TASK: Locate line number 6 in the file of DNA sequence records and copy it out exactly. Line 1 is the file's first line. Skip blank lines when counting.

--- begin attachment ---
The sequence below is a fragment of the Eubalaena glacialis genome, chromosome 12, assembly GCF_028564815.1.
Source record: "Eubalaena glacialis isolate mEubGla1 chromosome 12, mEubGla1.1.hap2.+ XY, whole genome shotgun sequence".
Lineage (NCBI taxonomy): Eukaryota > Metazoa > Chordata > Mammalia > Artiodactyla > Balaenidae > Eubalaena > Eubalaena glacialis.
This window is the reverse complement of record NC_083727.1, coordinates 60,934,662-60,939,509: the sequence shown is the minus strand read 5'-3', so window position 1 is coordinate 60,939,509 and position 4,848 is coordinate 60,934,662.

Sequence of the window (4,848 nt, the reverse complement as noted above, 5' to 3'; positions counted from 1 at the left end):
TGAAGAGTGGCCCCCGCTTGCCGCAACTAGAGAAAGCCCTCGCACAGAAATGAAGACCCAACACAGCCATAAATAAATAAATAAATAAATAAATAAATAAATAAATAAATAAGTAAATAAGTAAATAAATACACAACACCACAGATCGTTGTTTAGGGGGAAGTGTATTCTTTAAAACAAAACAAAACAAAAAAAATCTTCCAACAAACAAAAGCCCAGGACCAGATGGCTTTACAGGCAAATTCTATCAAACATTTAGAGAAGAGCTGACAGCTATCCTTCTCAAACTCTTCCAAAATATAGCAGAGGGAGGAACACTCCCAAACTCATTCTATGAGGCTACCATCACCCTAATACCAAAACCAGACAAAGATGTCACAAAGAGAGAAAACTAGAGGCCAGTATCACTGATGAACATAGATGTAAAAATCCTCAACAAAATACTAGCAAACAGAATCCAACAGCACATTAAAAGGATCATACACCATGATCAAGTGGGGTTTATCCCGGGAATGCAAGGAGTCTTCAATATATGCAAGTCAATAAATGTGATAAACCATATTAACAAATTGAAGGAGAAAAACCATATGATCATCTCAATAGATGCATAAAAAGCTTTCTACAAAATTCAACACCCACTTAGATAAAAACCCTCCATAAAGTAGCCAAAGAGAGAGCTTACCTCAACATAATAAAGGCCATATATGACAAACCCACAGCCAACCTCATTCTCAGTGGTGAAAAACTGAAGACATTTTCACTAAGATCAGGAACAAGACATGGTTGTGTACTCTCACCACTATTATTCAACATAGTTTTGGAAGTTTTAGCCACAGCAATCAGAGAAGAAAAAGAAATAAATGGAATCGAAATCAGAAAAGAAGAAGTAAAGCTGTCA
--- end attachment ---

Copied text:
TGAAGAGTGGCCCCCGCTTGCCGCAACTAGAGAAAGCCCTCGCACAGAAATGAAGACCCAACACAGCCATAAATAAATAAATAAATAAATAAATAAATAAATAAATAAATAAGTAAATAAGTAAATAAATACACAACACCACAGATCGTTGTTTAGGGGGAAGTGTATTCTTTAAAACAAAACAAAACAAAAAAAATCTTCCAACAAACAAAAGCCCAGGACCAGATGGCTTTACAGGCAAATTCTATCAAACATTTAGAGAAGAGCTGACAGCTATCCTTCTCAAACTCTTCCAAAATATAGCAGAGGGAGGAACACTCCCAAACTCATTCTATGAGGCTACCATCACCCTAATACCAAAACCAGACAAAGATGTCACAAAGAGAGAAAACTAGAGGCCAGTATCACTGATGAACATAGATGTAAAAATCCTCAACAAAATACTAGCAAACAGAATCCAACAGCACATTAAAAGGATCATACACCATGATCAAGTGGGGTTTATCCCGGGAATGCAAGGAGTCTTCAATATATGCAAGTCAATAAATGTGATAAACCATATTAACAAATTGAAGGAGAAAAACCATATGATCATCTCAATAGATGCATAAAAAGCTTTCTACAAAATTCAACACCCACTTAGATAAAAACCCTCCATAAAGTAGCCAAAGAGAGAGCTTACCTCAACATAATAAAGGCCATATATGACAAACCCACAGCCAACCTCATTCTCAGTGGTGAAAAACTGAAGACATTTTCACTAAGATCAGGAACAAGACATGGTTGTGTACTCTCACCACTATTATTCAACATAGTTTTGGAAGTTTTAGCCACAGCAATCAGAGAAGAAAAAGAAATAAATGGAATCGAAATCAGAAAAGAAGAAGTAAAGCTGTCA